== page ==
Codependency

What is codependency?

Codependency is a term used to describe a relationship dynamic generally considered to be unhealthy. The concept is used most commonly in the field of substance abuse, which is where the term originated.

Although definitions vary, codependency can be broadly described as an excessive reliance on a relationship to the detriment of a person’s own needs and wellbeing. The partners are usually unwilling to leave the relationship. There may be a one-sidedness to the relationship, where one person is excessively reliant on the other to meet their emotional needs. Codependent relationships tend to be characterized by emotionally manipulative behavior and struggles for power.

That said, the concept of codependency is complex and debated. Currently, there is no one widely agreed on psychological model or theory underlying the concept. Codependency is not a diagnosable mental health condition. However, it is a popular and widespread term which many people find useful to describe their circumstances. It can help people to understand and give meaning to their relationship experiences.

Signs of codependency

People experience codependency in many different ways. It is difficult to clearly identify the signs particularly as definitions of codependency vary widely. However, the following signs are common to many definitions of unhealthy ‘codependent’ relationships:

Prevalence of codependency

Prevalence rates vary depending on how codependency is defined, but some studies found that:

Researchers are continuing to work on defining the concept more clearly. A consistent definition will make it possible to measure more accurately, and give us a better sense of how common it is.

What to do if you think you are in a codependent relationship

It’s important to work closely with your health care professional to figure out the treatment approach that’s the right fit for you. Common elements of a treatment plan include:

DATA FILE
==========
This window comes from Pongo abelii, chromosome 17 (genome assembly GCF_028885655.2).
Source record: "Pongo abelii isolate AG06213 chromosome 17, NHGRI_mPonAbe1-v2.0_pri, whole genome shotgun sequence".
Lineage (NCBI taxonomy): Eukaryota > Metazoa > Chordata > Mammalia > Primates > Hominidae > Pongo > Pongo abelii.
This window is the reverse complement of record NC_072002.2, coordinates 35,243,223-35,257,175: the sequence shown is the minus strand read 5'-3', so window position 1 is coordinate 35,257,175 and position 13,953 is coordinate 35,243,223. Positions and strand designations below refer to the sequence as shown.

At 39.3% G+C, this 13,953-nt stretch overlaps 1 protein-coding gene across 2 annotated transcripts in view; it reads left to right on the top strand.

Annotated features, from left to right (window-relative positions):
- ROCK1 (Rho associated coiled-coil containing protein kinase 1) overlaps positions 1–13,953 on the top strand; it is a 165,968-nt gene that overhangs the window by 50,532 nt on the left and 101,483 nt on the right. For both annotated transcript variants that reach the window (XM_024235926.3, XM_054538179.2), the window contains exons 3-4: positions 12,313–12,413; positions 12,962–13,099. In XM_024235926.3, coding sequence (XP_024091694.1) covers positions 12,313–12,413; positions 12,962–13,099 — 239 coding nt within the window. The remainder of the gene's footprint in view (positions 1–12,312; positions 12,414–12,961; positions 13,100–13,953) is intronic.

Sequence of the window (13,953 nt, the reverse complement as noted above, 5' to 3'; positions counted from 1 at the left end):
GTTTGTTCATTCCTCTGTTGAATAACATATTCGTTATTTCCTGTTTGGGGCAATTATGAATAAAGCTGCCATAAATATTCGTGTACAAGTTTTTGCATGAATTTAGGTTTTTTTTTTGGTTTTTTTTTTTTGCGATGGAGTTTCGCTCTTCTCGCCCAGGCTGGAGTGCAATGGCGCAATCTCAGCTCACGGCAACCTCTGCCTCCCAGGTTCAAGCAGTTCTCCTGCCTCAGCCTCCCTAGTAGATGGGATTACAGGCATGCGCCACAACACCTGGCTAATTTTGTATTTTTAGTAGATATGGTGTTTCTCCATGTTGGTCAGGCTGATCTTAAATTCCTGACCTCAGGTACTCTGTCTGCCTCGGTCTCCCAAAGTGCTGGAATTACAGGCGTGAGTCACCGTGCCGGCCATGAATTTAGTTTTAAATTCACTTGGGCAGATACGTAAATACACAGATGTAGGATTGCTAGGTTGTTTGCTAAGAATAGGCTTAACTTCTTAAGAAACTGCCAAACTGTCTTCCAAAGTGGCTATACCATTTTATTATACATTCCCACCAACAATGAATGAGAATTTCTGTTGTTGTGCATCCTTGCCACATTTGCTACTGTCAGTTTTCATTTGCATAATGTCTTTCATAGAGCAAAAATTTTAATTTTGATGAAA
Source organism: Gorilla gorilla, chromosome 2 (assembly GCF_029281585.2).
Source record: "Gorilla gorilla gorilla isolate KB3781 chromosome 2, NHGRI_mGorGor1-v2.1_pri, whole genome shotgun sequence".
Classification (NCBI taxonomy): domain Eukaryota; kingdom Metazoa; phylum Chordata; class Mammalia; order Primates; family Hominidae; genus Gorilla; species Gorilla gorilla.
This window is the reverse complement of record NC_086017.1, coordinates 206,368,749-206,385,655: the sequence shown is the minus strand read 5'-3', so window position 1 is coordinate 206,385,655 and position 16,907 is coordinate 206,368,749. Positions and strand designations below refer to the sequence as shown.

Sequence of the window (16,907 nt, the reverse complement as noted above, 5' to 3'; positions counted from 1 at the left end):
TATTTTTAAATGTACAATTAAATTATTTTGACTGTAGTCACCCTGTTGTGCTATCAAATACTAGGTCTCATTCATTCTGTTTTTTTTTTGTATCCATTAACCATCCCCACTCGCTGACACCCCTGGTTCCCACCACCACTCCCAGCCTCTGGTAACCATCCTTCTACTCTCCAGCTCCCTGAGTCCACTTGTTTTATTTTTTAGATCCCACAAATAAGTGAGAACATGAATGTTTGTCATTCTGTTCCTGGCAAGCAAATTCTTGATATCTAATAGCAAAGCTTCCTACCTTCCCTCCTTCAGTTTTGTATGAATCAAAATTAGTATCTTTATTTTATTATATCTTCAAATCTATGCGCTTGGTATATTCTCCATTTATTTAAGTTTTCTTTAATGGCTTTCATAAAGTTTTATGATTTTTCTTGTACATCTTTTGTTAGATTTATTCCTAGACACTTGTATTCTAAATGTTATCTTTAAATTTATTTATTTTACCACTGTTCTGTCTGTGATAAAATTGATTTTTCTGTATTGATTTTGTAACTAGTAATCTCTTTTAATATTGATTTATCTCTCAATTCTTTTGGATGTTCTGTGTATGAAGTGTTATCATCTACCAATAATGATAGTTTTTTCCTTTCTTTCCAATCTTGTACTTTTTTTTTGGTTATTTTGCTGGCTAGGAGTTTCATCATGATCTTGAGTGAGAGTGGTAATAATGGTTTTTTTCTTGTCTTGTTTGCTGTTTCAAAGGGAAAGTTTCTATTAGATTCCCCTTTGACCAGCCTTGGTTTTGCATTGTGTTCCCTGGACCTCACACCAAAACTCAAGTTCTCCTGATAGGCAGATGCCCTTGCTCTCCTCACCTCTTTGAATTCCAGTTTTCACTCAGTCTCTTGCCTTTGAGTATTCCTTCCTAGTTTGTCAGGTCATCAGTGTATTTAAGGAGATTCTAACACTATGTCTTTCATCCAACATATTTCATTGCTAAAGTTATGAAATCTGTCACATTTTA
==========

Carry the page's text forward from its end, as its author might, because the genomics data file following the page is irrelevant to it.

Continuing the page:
Therapy types to consider for codependency

There are a number of different types of therapy that can help people to build healthier relationships and treat any associated mental health challenges. Therapy types include:

What to look for in a therapist for codependency

When selecting a mental health professional to provide therapy, it can be helpful to consider the following factors:

Personal fit

One of the most important things to consider is the potential for developing a strong working relationship with your therapist. This relationship is called the therapeutic alliance, and it’s the number one indicator of treatment efficacy.

Qualifications and experience

Be sure that you find a licensed mental health professional. Ask your prospective therapist ahead of time whether they have specialized training and experience working with couples.

Talk in advance

The best way to judge how you might feel about your prospective therapist is to ask for a preliminary phone call (you can do this with our vetted Zencare therapists). Most therapists will be happy to oblige. This gives you the opportunity to ask about:

Try to speak to a few different therapists before making your mind up.

Find the best therapists near you

Find therapists who specialize in therapy for codependency on Zencare, below. Search by insurance, fees, and location; watch therapist introductory videos; and book free initial calls to find the right therapist for you!

New to therapy? Learn about how to find a therapist here.

Sources

1: https://www.ncbi.nlm.nih.gov/pubmed/9868824